Kyiv in April: Soft Weather, Firm Souls
by Peter Roetzel, April 2000.

At Easter time, a day flight into Ukraine begins with the snowcapped Carpathians thrusting through a bronze, semi-opaque light which halts their advance. Below unfolds a landscape, well-carved by dirt roads and numerous villages, that is several weeks behind Mid-Atlantic greenery timetables. Two hours beyond Frankfurt, the Dnipro appears as a dark braided ribbon. It carries no sediment but is molasses-colored from organic content. Descending upon modern day Ukraine brings home the striking image of encroaching modernity as small high-rise apartment blocks and assembly factories crowd out the cottage-style buildings.

If you are not a Ukrainian citizen, immediately upon entry you must queue for national insurance-- it's just a few dollars. If you skip this step, you end up going back after queuing in the initial foreigner passport check. Then, the “deklaratsia” must be filled out, either for the "green" or "red " line, depending on how much possessions you have to declare. After this, a pass through the x-ray for your bags and a final clerk interview. They stamp your papers and out you go.

About 18 miles west of Borispil Airport, Kyiv greets you. Soviet era housing engulfs the typical homes and soon after there are few houses. Hotels for business and tourist visitors are pleasant and clean; many offer European plan (breakfast included). Carry with you at all times your hotel card bearing your name, room number, and length of stay; also carry your travel agency data. This gets you your key when you enter or leave the floor. Television is cable with Ukrainian, Russian and West European offerings plus the endless music videos and commercials.


Left to right: Monument to bandura players; National Bank of Ukraine; Mariyinskyy Palace


Monument to Saints Andrew, Olha, Cyril, and Methodius in Mykhaylivska Square

Dawn comes softly without heat or cold, and the same mystical, metallic quality of lighting carries until noon when sunshine invades and the visitor becomes aware that the cradle of Rus' is alive and that this ancient and populous city is a soft and mild place.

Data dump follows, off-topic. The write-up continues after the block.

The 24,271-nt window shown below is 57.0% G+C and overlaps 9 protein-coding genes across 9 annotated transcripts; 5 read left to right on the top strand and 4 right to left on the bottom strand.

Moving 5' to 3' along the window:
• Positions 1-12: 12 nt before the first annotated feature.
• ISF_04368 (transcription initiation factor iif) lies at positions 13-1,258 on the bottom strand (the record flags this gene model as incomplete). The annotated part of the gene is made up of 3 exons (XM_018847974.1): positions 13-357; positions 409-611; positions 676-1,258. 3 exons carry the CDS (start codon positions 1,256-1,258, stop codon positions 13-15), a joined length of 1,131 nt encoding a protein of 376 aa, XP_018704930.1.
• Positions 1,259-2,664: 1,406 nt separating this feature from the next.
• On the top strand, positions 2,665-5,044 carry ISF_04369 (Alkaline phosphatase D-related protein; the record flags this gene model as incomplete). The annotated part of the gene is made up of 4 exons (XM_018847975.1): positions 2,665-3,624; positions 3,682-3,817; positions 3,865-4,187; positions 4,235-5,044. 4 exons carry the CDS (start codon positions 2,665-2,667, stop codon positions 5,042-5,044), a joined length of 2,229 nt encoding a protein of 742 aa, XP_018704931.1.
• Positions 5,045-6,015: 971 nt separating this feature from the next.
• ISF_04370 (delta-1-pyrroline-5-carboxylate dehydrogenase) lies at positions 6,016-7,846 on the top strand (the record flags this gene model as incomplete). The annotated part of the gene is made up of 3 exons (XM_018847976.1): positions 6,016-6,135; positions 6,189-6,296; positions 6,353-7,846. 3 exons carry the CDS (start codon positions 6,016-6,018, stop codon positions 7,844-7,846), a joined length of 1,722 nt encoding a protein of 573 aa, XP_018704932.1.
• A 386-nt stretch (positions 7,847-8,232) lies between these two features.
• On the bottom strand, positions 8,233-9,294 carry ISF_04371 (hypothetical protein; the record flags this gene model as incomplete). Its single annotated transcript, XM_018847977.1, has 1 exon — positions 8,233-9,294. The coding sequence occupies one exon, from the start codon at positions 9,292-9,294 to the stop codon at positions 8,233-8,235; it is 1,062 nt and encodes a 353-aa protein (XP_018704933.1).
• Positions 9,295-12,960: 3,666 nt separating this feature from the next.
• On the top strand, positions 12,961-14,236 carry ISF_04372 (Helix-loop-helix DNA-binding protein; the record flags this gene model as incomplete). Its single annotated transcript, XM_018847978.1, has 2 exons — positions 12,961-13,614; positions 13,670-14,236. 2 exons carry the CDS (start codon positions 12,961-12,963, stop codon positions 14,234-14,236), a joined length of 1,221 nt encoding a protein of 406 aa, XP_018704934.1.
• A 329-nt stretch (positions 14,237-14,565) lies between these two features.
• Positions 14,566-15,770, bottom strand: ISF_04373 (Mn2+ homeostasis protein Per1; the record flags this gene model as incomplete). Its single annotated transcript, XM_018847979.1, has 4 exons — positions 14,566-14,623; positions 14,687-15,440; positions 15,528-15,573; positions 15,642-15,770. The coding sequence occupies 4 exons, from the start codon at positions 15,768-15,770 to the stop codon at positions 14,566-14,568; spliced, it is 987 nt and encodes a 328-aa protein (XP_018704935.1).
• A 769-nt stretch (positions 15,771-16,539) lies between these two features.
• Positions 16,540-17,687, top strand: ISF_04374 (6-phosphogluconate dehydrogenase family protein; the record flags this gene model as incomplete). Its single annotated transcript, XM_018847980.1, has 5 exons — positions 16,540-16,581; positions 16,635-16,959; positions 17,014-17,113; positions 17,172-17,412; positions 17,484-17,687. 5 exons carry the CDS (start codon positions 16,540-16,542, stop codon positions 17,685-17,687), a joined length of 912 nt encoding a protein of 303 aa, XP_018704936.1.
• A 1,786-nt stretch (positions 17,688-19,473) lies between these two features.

A trip downtown is best done on the Metro (50 kopecks, or 9 cents US). You introduce one or two hryvnia bills into a machine and it yields green plastic zhetony (tokens) featuring the chestnut crest and an M. Announcements come in Ukrainian, covering safety precautions, station locations, destinations, etc. Passengers are quiet and polite. There's no accosting or rudeness onboard, but just wait for the egress/ingress scramble. Kyivans rush seamlessly in and out of the subway cars and can attain their goal quicker and more gracefully than any American. You'll exit into galleries emblazoned in granite, marble, and bronze and plaqued in tiles. Some stations even include chandeliers. Steep ascents open onto streets with lots of room to walk and none of the murderous car-dodging we face at home.

Good walks are to be had from the bazaar near Respublikansky Stadion in the south to Andrivskiy Uzviz in the north and on or near the Kreshchatik Street. During the course of a week you can take in the following: Pechersk Lavra Monastery; Lysenko National Opera; National Culture Palace; numerous art galleries; the circus (more like the Smithsonian than a tent!); St. Sofia complex (about all that survived the 1240 sacking by the Mongols); the Golden Gate (Zolotiy Vorota) replica; restaurants of every taste; and a wonderful incline railroad stretching from near St. Andrews Church down to the River terminal. A look at the Varangian influence is the monument to the founders of Kyiv: three brothers and sister Lybid, who appear both stern and serene. This Viking-style bronze is in the shadow of a victorious Mother of the people monument, which commemorates the end of WW II and towers in titanium metal from a hilltop, .

The human imprint is strong but subtle and requires dedicated observation. The mythical refusal of public employees to serve the needs of clients is just a myth. The Ukrainian spirit is strong yet contemplative and not very effusive. There is neither resignation nor boundless projection into the world of tomorrow. The feeling generated by Ukrainians is one written about in recent genres as the “eternal present." All things are bound up in the moment yet not all things are entirely evident.

A traditional lunch is the richest expression of gastronomy. Pickled vegetables, potato with garlic and onion, salads, cold meats, fresh bread, sweets, nuts, fruits, cold fish, and regional drinks fuel long conversation. A post-lunch walk or some gardening give a country feeling in a big city. Fruit trees blossom despite the high latitude and provide more juices year-round in less packaging than used in the USA.

Amidst the soft weather and the calm hosts, a visitor should have patience, good walking shoes, a notepad, and alertness to the availability of potable water. Mineral water generates almost as much thirst as it quenches!